An Action Hero Review: Bollywood Strikes Back in This Sparkling Meta-Comedy

Starring Ayushmann Khurrana and Jaideep Ahlawat, this dark comedy is a commentary on the relationship between showbiz and its audiences
An Action Hero Review: Bollywood Strikes Back in This Sparkling Meta-Comedy

Director: Anirudh Iyer
Writers: Anirudh Iyer, Neeraj Yadav
Cast: Ayushmann Khurrana, Jaideep Ahlawat, Harsh Chhaya 

In Maneesh Sharma’s Fan (2016), a Bollywood superstar is terrorised by a jilted superfan. The fan’s revenge is to pulverise the actor’s legacy. Shah Rukh Khan’s double role implied that it takes nothing less than a narrative gimmick, a doppelganger, to turn a nation against its beloved icon. Anirudh Iyer’s An Action Hero is a cracking update of Fan – not least because it recognises that, in the current climate, no such gimmick is necessary. In 2022, all it takes is a vindictive politician. The media does the rest. Note the shrewd premise. Ayushmann Khurrana is Maanav, a Bollywood superstar who flees to London after he accidentally ‘kills’ a Haryanvi politician’s brother. The young man was a fan who crossed the line. Maanav spends the rest of the film on the run – from plain sight, from the law, but mainly from the victim’s cold-blooded brother. He is forced to become a real-life action hero to survive this onslaught. He, too, is chased in exotic countries. Like Fan, he even finds himself in grave danger while performing at an overseas wedding. 

But An Action Hero is far more astute. For someone like me – who not only grew up on a staple diet of Bollywood movies but also consumes them for a living – the sight of a flawed but technically moral superstar having to leave the country to dodge scrutiny is strangely moving. The antagonisation of this film industry over the last few years hasn’t been easy to watch. So in terms of its commentary on the frayed relationship between show business and increasingly entitled audiences, An Action Hero is almost cathartic. Bhoora (Jaideep Ahlawat), the murderous politico, also represents an average viewer blinded by ego and class-rage cliches; he knows the truth, but it’s the national discourse that urges him to make an example of (or troll) the rich star. Maanav’s name translates to “human,” and his struggle is basically Bollywood’s own uphill battle to repair its reputation. The plot’s inclusion of an underworld don is neat, because it suggests that the one-stop solution – much like in modern-day movies – might just be Nineties’ nostalgia. Maybe traveling back in time is the best way to reveal a broken future. 

The inventive metaphors, however, are only half the genius of An Action Hero. The better half is its quick-witted tone – which hits the sweet spot between cultural satire and black comedy. It might have been tempting to preach a little, particularly because commercial action movies tend to be dramatic by design. But the film is a hoot, marrying the deadpan situational humour of Raj & DK’s The Family Man with the self-reverential glee of the Nicolas Cage-starring The Unbearable Weight of Massive Talent. For instance, a running gag involves the urgent characters getting confused about the most inane details – names, addresses, even the time difference between two countries. As funny as it is to watch in the moment, this also speaks to the sheer density of globe-trotting thrillers and their flimsy exposition devices.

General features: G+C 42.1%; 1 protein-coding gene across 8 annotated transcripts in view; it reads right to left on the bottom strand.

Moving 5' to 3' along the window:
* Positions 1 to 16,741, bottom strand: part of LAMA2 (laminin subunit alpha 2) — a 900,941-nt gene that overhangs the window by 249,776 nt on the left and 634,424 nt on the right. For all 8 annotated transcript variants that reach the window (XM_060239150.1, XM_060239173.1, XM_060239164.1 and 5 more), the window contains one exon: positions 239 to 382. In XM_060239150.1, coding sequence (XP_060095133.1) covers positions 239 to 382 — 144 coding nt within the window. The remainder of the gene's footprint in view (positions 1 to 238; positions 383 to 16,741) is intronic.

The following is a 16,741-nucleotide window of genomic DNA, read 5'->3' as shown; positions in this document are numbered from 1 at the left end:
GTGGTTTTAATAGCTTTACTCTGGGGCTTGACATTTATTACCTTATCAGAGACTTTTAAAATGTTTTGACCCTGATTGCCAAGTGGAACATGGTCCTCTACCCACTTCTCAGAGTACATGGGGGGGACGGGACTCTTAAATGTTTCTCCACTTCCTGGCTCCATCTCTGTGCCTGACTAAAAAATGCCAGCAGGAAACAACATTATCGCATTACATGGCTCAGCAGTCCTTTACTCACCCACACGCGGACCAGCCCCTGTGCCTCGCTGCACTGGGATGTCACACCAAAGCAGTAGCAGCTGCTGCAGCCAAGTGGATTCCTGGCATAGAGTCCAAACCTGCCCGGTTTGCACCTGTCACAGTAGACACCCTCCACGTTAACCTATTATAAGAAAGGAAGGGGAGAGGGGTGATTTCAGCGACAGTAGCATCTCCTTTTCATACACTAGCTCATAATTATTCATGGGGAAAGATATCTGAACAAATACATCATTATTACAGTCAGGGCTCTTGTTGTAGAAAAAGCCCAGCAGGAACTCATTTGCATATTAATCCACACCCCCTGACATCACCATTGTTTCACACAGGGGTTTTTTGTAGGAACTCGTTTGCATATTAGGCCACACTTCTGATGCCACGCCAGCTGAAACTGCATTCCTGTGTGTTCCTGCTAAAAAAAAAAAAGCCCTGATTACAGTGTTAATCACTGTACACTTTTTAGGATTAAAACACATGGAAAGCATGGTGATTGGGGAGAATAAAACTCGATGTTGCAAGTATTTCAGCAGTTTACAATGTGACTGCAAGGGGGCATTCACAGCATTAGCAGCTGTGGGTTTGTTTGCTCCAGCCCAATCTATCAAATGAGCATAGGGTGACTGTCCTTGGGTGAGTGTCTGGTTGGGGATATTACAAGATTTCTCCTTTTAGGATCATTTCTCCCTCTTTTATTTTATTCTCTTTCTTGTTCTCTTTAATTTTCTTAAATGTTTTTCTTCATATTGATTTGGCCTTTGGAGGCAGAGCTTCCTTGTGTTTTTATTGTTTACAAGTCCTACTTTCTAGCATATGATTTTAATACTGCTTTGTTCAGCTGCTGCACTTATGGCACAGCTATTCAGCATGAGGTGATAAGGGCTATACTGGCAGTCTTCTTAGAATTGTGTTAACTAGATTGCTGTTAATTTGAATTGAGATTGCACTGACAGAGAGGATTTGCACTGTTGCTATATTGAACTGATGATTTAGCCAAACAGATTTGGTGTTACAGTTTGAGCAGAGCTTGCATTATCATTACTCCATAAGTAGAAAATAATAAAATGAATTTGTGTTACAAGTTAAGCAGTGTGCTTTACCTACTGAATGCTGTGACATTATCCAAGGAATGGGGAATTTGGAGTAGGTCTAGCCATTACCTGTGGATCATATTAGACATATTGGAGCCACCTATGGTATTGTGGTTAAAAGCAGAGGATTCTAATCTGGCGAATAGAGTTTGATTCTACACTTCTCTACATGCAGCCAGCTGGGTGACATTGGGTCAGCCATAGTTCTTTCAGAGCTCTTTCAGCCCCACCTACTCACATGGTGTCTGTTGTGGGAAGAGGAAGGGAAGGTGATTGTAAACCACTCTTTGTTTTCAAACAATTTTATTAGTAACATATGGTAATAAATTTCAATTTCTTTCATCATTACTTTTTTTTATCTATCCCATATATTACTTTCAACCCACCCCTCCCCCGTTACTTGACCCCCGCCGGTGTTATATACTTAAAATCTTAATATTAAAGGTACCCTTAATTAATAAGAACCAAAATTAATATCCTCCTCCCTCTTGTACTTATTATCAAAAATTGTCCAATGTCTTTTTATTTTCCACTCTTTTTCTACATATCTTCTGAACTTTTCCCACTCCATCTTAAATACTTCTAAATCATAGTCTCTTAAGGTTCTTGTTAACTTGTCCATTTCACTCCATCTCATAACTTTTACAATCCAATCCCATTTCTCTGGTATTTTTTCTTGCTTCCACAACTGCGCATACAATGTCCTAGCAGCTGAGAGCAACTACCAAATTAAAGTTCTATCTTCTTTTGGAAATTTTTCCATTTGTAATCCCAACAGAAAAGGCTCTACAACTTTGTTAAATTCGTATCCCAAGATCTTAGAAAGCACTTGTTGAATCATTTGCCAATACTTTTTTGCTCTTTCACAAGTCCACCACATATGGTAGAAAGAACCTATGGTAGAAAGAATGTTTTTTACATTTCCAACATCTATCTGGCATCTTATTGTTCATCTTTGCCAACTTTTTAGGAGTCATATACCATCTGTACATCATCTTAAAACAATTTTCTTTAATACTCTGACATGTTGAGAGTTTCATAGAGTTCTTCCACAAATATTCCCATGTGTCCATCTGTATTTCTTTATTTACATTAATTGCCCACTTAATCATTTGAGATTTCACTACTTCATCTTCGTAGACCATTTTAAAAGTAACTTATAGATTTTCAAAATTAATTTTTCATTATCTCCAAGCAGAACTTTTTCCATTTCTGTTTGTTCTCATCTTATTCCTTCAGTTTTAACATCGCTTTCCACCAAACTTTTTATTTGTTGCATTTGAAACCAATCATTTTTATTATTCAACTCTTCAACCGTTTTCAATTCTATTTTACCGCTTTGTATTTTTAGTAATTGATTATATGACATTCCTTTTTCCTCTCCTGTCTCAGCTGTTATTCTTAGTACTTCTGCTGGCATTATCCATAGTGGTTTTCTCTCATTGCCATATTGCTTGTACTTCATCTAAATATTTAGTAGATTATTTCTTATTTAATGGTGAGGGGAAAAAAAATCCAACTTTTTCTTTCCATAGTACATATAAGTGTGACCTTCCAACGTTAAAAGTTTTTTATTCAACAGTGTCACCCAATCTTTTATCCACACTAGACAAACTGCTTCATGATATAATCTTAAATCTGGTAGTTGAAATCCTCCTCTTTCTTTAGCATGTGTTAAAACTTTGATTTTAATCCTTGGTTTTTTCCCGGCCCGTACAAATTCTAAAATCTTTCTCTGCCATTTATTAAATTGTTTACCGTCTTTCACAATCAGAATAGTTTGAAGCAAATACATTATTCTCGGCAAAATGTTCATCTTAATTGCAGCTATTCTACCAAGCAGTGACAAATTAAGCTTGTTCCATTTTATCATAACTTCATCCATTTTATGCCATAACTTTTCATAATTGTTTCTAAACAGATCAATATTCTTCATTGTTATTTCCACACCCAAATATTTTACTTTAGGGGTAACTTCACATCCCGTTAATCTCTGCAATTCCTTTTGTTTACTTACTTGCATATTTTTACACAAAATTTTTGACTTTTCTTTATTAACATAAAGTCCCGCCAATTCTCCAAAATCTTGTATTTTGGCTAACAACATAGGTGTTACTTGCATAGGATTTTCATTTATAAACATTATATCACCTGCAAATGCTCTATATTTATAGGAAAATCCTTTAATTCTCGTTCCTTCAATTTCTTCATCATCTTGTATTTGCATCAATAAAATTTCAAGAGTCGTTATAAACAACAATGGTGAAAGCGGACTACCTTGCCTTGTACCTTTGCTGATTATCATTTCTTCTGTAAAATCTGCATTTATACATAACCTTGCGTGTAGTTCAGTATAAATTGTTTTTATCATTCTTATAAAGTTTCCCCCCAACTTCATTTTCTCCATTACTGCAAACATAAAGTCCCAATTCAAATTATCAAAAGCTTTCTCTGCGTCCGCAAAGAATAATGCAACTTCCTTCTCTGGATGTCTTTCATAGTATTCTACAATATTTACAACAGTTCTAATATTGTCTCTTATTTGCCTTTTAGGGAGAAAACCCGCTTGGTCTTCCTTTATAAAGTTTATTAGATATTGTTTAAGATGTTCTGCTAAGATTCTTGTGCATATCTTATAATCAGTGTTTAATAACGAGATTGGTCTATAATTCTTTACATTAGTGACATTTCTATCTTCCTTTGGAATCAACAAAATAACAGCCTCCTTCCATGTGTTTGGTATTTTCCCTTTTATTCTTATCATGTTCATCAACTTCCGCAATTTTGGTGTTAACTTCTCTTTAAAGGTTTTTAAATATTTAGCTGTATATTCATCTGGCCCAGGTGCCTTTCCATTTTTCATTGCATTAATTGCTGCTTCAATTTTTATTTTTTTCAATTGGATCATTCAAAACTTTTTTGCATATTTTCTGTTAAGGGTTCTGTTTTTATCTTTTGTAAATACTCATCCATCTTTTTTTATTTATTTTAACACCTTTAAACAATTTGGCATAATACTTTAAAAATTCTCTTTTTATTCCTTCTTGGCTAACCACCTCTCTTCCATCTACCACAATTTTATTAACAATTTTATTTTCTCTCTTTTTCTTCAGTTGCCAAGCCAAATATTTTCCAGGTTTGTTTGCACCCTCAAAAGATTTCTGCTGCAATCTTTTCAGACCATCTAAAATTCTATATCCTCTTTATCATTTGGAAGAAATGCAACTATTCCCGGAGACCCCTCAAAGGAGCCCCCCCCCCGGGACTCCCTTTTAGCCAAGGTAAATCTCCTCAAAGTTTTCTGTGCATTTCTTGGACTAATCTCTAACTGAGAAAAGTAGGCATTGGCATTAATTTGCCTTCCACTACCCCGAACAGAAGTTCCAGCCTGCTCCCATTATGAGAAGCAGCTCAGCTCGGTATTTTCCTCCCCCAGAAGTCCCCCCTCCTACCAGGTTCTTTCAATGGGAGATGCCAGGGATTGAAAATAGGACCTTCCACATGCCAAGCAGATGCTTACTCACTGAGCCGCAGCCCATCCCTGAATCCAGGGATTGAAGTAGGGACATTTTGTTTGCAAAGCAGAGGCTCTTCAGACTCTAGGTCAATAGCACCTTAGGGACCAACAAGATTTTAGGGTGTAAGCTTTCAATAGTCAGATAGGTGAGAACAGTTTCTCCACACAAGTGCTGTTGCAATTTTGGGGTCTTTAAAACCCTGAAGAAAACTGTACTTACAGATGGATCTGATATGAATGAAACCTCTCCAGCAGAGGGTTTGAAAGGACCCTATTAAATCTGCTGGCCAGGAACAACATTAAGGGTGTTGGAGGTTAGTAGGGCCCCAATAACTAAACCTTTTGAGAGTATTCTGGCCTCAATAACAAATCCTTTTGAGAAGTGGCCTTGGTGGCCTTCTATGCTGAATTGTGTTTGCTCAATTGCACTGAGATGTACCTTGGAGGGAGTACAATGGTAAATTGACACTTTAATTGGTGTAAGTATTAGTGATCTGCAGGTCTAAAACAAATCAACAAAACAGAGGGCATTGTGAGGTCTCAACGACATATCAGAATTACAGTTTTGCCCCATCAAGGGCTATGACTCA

The news-anchor montages are skit-like, but the drollness is derived from the way they’re woven, almost musically, into the soundscape of the film. The sharpest nod to the Bollywood-averse mood features a cop’s interrogation of a DOP (director of photography), which quickly descends into an all-out attack: “What exactly is your role in society? How do you contribute to our day?”. The writing does a fine job of conveying cheeky meaning without shoving it down our throats. The final twist, too, is a wicked takedown of the romance between action cinema and performative patriotism. 

Then there’s the scene-chewing Jaideep Ahlawat, who looks like a perpetual punchline in motion. He plays Bhoora Solanki straight as an arrow – angry, irritated, derisive – like a man bemused by a story that he can’t seem to control. His poker-face is on par with Manoj Bajpayee’s, with the rare ability to alter the language of a moment. When he receives news about his brother’s death while eating, he stares at a roti in a manner that might have been hilarious if it wasn’t so tragic. The most amusing scenes feature him reacting to Maanav’s antics like a live-action version of the Disappointed Pakistani Fan meme: hands on hip and facepalming in equal measure. He’s always looking for an excuse to ridicule Maanav, and their love-hate chemistry is one of the smoothest allegories of the year. 

Ayushmann Khurrana is on the money, mostly because he allows Maanav to remain a narcissistic jerk who simply wants his fame back. There is no grand awakening, no social heroism, which is clever, given the industry he typifies is considered guilty by virtue of not being innocent enough. More importantly, it never seems like the subtext is lost on Khurrana; he gets the subversions and the snark without showing us how. He may not be the most unpredictable actor, but he’s certainly the most self-aware. Trust Bollywood’s resident social-message hero to play a superstar in a movie that stages Bollywood itself as the social message. This is perhaps his timeliest and most pressing deed yet. After all, is there a bigger underdog than mainstream Hindi cinema today? 

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